"One of the great strengths of Ann Blyth: Actress. Singer. Star. is that Lynch not only gives an excellent overview of Blyth's career -- she offers detailed analyses of each of Blyth's roles -- but she puts them in the context of the larger issues of the day."- Amanda Garrett, Old Hollywood Films

"Jacqueline's book will hopefully cause many more people to take a look at this multitalented woman whose career encompassed just about every possible aspect of 20th Century entertainment." - Laura Grieve, Laura's Miscellaneous Musings''

"Jacqueline T. Lynch’s Ann Blyth: Actress. Singer. Star. is an extremely well researched undertaking that is a must for all Blyth fans." - Annette Bochenek, Hometowns to Hollywood

Ann Blyth: Actress. Singer. Star. 
by Jacqueline T. Lynch

The first book on the career of actress Ann Blyth. Multitalented and remarkably versatile, Blyth began on radio as a child, appeared on Broadway at the age of twelve in Lillian Hellman's Watch on the Rhine, and enjoyed a long and diverse career in films, theatre, television, and concerts. A sensitive dramatic actress, the youngest at the time to be nominated for her role in Mildred Pierce (1945), she also displayed a gift for comedy, and was especially endeared to fans for her expressive and exquisite lyric soprano, which was showcased in many film and stage musicals. Still a popular guest at film festivals, lovely Ms. Blyth remains a treasure of the Hollywood's golden age.


A new collection of essays, some old, some new, from this blog titled Movies in Our Time: Hollywood Mimics and Mirrors the 20th Century is now out in eBook, and in paperback here.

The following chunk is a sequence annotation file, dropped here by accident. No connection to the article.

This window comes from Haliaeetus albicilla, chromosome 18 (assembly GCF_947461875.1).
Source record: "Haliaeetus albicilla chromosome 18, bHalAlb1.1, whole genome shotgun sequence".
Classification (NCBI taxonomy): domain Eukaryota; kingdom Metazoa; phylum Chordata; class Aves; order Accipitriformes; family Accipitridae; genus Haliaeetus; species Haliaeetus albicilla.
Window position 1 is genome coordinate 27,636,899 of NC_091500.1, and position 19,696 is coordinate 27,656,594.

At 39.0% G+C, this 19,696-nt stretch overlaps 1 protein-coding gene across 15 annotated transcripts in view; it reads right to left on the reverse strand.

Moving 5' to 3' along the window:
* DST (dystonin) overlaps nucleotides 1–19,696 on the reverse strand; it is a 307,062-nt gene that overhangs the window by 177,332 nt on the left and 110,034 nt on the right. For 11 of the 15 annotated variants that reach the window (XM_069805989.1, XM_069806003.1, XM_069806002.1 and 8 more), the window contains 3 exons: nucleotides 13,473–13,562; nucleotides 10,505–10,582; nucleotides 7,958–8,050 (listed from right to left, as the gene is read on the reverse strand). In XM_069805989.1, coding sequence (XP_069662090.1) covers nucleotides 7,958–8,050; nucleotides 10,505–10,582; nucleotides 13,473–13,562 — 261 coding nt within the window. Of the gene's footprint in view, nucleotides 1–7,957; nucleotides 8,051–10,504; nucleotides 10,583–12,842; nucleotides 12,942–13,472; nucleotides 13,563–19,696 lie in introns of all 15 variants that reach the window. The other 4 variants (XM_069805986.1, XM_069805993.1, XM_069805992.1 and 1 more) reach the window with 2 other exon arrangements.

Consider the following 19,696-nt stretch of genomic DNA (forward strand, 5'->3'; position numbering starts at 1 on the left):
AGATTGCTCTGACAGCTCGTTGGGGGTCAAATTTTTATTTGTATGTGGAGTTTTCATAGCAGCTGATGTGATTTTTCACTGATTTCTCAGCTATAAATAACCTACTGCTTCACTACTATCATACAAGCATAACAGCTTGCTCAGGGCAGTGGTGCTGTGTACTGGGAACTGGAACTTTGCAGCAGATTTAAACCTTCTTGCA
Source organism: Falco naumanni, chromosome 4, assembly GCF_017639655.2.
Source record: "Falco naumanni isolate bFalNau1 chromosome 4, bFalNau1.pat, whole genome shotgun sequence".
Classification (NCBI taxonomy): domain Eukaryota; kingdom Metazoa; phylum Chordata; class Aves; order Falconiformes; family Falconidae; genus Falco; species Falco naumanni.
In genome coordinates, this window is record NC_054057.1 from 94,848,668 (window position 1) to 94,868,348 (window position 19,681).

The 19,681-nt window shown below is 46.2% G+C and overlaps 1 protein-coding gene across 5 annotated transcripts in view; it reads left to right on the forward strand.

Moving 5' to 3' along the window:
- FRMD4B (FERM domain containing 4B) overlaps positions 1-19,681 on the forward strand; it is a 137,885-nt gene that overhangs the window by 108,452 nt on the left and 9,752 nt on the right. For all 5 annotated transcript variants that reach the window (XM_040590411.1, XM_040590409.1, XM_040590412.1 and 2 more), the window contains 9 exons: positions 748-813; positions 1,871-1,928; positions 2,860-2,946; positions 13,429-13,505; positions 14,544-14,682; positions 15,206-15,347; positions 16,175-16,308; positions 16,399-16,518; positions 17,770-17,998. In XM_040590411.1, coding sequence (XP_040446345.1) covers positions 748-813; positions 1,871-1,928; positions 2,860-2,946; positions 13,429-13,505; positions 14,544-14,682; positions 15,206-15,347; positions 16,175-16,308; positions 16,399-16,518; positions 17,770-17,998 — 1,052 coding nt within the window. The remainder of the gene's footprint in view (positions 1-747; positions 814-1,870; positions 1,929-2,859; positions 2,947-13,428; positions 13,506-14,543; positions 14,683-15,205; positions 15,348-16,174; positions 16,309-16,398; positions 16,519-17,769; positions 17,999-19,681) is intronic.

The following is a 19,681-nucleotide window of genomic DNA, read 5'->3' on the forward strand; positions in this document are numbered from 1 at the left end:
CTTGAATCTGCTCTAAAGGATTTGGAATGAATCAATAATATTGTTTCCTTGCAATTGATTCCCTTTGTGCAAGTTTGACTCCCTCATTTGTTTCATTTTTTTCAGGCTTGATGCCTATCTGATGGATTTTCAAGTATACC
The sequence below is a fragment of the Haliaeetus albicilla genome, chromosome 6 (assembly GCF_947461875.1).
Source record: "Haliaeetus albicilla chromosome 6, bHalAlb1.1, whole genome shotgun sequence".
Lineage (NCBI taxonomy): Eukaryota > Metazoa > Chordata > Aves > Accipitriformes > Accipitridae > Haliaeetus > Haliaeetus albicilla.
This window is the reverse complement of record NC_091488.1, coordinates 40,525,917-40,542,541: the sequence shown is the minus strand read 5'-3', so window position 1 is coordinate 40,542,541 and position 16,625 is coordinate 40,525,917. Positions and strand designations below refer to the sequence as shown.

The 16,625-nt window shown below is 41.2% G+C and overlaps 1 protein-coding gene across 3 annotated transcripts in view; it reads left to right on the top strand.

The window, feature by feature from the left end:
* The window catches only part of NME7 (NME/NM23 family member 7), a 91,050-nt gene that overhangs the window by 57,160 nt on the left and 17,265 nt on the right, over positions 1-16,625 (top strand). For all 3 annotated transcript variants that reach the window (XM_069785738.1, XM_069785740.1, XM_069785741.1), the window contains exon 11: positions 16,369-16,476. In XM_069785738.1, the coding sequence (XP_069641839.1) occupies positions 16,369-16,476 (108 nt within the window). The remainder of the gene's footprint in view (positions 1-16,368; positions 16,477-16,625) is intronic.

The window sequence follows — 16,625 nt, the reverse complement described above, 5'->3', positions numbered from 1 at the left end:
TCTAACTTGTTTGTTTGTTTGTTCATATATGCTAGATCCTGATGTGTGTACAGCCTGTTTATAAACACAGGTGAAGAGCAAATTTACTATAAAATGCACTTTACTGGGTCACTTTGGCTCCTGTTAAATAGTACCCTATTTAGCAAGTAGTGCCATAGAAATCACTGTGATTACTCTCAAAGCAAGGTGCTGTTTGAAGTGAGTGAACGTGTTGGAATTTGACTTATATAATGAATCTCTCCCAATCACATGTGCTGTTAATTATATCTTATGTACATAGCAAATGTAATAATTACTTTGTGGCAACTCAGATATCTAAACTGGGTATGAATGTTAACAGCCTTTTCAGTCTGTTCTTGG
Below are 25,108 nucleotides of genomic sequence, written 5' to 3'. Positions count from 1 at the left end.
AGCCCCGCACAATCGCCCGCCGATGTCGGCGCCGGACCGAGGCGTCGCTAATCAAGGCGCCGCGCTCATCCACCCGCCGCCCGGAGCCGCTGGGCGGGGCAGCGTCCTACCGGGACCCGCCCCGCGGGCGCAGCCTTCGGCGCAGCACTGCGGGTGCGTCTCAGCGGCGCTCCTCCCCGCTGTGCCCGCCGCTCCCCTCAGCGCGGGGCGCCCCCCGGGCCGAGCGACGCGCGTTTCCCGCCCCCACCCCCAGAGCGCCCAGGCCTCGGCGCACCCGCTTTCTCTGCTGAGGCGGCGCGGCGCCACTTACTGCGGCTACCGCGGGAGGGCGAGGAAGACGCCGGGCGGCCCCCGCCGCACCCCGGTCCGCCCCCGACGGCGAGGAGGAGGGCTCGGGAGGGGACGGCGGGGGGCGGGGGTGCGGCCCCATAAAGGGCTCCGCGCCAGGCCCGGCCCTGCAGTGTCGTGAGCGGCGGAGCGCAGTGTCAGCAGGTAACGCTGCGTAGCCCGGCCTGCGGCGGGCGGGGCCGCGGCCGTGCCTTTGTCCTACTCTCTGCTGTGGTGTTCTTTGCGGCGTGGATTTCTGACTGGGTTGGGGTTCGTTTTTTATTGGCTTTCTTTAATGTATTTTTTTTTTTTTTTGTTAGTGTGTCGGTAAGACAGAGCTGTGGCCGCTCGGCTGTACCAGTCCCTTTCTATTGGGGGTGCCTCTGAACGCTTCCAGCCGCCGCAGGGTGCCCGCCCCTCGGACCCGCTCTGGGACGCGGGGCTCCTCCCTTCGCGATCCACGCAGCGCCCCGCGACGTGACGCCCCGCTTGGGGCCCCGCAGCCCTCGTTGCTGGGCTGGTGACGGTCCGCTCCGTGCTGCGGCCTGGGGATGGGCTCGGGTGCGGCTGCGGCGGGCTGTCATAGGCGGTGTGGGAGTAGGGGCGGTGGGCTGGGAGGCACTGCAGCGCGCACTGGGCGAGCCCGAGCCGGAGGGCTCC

Kevin Deany said...

I've never seen this, but would like to.

Thanks to DVD and stations like Me-TV, I've become very fond of these TV shows from the 1950s and 1960s. Often, there are so many familiar faces in supporting casts, they almost feel like mini-movies. I've always felt that way about PERRY MASON.

George Sanders was the guest star on a MISSION IMPOSSIBLE Me-TV ran last week. The other night I watched a GUNSMOKE that had William Shatner and Ben Johnson as guest stars.

All good stuff.

Jacqueline T. Lynch said...

I know what you mean, Kevin. Looking back on these shows from this distance, it's amazing how many famous and future-famous people we'd see. I do not currently get any of those retro-TV stations, and I'm envious of people who do. A few years ago I was away from home on business, and I almost missed a meeting because my hotel had one of those stations on its cable service, and I couldn't tear myself away from DRAGNET, which I hadn't seen in years.

Caftan Woman said...

Curly Horse's fate is heartbreaking.

On a purely selfish heartbreaking note, I wish this had been the sort of episode where Ann and Robert could have given us a song or two.

Jacqueline T. Lynch said...

Are we the only two people who thinks of these things? Jeez. Still, she gets to sing a wee bit in the next Wagon Train post.